So I’ve been playing with Leaflet a lot lately. It’s become my lightweight mapping library of choice. There’s a lot it doesn’t do so I keep OpenLayers and others in the rotation as well but Leaflet is direct and to the point so I use it when I can.
A while back, I stumbled onto the Leaflet.markercluster project on GitHub, which adds a clustering layer type. I wanted to try it so I revisited my old GISP heat map demo (Silverlight) and decided to rework it. I was happy to finally get a chance to strip out the plug-in, anyway.
This time around, I chose not to bother with the PMP data because it was kind of a pain to process the last time. I downloaded the GISP data from the GISCI site and once again ran it through GeoCommons to geocode it. This time, there were noticeable anomalies, such as positional accuracy problems (Richmond, VA was 25 miles east of where it should have been) and surprising omissions such as a failure to match major cities like Jacksonville, Florida and Phoenix, Arizona. I corrected some of the more egregious problems by hand and dumped the rest. Luckily none of this got in the way of the real goal of testing the clustering library but, if you visit the live demo, any anomalies you may notice are most likely related to the data and not the library.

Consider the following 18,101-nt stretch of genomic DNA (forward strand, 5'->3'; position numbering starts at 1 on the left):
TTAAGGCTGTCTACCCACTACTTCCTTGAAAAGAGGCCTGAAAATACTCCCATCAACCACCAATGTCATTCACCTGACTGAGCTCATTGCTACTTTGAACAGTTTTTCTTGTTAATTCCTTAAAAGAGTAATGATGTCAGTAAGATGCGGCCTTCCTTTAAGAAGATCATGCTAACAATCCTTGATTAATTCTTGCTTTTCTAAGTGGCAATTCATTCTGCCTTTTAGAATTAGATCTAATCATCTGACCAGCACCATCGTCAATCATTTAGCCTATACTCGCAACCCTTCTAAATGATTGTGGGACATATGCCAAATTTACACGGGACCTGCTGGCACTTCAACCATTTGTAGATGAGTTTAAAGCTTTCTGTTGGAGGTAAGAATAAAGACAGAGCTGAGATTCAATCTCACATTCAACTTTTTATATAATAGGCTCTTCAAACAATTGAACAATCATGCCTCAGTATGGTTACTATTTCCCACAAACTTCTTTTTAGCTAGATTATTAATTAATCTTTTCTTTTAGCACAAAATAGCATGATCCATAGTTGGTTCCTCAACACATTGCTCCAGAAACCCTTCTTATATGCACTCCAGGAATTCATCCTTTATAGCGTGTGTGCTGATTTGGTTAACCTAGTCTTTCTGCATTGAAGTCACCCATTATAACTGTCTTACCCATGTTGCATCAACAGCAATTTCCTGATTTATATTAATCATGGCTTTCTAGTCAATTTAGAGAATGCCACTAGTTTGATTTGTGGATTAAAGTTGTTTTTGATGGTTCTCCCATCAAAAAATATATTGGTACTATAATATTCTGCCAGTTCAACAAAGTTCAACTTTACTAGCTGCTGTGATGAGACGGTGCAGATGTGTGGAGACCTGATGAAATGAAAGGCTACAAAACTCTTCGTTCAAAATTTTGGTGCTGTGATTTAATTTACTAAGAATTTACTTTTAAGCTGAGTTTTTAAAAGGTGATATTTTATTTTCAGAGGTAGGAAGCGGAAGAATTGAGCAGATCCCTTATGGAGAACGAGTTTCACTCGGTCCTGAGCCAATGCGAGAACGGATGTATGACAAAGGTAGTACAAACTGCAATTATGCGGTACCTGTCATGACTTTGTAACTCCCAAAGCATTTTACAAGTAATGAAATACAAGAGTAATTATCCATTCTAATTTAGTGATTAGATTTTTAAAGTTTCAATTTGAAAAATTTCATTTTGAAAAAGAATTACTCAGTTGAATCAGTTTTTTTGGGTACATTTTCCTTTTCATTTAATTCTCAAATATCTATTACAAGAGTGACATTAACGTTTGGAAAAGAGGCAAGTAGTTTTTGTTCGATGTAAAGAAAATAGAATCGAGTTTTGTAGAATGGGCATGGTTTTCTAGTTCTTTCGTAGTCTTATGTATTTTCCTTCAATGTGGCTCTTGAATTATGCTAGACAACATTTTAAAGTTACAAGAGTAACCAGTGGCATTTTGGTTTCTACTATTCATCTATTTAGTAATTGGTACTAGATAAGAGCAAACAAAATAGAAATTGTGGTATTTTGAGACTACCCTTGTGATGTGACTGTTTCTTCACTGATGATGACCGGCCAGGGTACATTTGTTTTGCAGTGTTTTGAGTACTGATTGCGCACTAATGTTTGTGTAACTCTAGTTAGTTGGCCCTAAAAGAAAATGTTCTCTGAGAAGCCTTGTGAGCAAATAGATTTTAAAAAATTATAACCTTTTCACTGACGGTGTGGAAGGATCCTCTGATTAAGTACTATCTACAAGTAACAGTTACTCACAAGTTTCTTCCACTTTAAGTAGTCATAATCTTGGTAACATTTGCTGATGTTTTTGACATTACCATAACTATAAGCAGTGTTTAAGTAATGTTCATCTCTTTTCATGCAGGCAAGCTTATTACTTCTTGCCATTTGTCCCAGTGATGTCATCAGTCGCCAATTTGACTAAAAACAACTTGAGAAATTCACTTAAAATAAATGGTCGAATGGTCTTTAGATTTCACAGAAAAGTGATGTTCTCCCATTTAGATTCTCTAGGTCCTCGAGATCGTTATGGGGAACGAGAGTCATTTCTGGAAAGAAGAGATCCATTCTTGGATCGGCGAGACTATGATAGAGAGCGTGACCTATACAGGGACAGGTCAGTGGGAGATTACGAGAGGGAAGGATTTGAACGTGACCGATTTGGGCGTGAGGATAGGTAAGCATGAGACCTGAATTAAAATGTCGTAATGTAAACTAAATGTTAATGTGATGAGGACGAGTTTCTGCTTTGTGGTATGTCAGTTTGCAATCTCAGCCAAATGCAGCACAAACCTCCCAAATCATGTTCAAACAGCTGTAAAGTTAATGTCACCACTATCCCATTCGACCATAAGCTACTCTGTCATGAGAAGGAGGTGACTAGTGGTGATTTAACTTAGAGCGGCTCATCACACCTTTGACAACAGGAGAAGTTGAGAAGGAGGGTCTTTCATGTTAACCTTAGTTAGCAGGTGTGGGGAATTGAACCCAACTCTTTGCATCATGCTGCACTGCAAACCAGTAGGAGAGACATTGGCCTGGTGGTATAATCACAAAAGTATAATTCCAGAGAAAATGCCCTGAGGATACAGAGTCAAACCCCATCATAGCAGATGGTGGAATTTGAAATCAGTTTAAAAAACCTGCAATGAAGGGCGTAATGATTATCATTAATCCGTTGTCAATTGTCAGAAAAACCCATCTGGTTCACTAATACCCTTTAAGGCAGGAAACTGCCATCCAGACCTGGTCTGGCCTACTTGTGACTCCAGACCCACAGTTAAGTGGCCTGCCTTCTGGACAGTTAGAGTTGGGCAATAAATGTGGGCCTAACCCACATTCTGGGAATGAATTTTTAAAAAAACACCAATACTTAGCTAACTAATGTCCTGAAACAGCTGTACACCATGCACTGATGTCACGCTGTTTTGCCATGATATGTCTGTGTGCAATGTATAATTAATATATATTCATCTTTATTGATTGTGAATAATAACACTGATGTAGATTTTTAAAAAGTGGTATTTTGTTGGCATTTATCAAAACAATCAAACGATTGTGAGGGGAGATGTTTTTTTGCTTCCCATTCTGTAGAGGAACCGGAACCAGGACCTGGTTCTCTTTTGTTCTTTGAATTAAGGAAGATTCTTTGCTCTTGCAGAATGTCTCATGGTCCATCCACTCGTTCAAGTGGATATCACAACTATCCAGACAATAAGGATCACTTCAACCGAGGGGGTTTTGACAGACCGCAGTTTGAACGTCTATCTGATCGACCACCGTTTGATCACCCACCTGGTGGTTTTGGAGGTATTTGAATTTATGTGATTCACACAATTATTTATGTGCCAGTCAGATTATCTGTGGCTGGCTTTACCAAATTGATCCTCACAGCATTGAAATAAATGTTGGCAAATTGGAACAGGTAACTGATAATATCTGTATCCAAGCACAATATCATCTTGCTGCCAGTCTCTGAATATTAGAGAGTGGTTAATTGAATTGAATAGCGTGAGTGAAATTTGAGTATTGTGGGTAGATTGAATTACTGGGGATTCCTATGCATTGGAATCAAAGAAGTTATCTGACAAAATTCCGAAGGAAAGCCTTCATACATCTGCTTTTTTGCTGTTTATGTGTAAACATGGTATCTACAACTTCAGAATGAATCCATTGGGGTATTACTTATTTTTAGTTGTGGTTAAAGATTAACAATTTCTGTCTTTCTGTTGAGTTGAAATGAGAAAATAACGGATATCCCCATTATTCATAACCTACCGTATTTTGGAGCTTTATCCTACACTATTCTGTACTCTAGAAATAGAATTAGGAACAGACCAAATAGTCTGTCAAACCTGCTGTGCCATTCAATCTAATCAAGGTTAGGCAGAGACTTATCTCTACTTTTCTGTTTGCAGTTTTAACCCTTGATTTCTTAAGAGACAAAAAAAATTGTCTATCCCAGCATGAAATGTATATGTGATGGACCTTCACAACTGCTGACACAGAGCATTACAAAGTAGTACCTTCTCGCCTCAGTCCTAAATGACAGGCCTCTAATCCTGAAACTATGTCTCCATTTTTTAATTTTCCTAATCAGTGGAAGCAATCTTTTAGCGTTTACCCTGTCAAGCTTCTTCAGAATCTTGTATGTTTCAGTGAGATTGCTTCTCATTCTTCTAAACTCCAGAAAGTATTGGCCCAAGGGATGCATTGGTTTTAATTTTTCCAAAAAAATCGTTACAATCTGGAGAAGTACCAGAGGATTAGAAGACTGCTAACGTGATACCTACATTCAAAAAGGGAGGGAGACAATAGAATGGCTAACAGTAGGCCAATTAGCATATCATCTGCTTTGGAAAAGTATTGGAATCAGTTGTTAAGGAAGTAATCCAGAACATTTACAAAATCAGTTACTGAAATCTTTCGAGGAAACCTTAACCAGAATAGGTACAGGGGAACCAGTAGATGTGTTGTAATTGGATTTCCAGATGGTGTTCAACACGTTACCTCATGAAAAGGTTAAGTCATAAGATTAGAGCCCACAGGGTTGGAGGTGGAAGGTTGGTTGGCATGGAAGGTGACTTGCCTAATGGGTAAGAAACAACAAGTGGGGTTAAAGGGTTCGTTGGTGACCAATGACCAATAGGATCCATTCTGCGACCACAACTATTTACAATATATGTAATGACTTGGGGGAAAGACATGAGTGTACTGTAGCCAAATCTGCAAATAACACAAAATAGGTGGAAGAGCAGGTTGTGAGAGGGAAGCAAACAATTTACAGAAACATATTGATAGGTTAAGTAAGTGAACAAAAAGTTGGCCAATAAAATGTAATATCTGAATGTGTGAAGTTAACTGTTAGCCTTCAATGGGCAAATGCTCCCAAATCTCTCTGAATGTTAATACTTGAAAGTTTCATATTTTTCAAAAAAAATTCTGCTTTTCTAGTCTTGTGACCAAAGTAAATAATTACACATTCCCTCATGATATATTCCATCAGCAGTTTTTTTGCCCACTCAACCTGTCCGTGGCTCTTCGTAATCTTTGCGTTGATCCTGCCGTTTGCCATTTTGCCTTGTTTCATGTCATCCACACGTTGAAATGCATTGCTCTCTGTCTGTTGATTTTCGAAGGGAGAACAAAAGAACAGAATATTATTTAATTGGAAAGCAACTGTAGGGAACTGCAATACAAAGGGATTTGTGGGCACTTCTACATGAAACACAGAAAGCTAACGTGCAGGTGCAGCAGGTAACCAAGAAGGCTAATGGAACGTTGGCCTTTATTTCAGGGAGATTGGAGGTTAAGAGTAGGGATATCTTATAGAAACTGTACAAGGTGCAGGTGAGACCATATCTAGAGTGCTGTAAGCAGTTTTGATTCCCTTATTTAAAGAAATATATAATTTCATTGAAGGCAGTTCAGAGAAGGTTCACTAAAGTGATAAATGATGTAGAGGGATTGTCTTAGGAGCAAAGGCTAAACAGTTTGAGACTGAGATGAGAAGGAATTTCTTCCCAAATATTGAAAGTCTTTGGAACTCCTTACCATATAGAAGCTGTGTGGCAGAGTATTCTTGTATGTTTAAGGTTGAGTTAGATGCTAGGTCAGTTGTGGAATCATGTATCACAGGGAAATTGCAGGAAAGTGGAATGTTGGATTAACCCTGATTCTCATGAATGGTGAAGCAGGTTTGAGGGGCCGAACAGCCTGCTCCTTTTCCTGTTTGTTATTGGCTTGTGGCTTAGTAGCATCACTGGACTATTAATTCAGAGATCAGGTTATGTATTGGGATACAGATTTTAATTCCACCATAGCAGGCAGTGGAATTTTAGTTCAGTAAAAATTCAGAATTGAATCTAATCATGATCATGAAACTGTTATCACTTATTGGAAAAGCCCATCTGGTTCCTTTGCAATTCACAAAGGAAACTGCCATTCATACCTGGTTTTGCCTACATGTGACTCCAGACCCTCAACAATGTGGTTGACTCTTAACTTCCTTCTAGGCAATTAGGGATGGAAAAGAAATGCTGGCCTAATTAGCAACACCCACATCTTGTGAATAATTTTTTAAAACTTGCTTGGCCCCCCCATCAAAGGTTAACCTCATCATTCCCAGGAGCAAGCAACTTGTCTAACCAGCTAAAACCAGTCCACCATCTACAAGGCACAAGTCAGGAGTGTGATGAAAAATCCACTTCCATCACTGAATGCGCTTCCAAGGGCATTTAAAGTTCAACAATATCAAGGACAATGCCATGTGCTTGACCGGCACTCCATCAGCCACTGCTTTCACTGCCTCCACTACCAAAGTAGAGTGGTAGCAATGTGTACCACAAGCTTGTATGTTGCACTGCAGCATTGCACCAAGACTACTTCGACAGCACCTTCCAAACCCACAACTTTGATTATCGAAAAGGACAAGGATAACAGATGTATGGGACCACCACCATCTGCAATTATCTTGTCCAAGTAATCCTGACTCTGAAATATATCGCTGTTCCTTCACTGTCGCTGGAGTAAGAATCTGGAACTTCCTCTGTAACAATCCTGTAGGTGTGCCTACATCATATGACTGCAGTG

Once geocoding was complete, I downloaded the CSV and processed it into the JSON structure expected by the marker cluster library. The library is still fairly new, and I am fairly new to using it so I had some problems if I deviated from the sample format. As a result, I stuck to that format and resolved to investigate it more. After that, it was very easy to wire up into a light application, with the clusters thrown on top of some tiles from MapBox. (Thanks to Bill Morris for showing me that base map.)
I think I prefer this representation to a heat map as it conveys more information at a glance. I’m happy to have this library in my toolbox now and am looking forward to seeing it evolve. I recommend checking it out.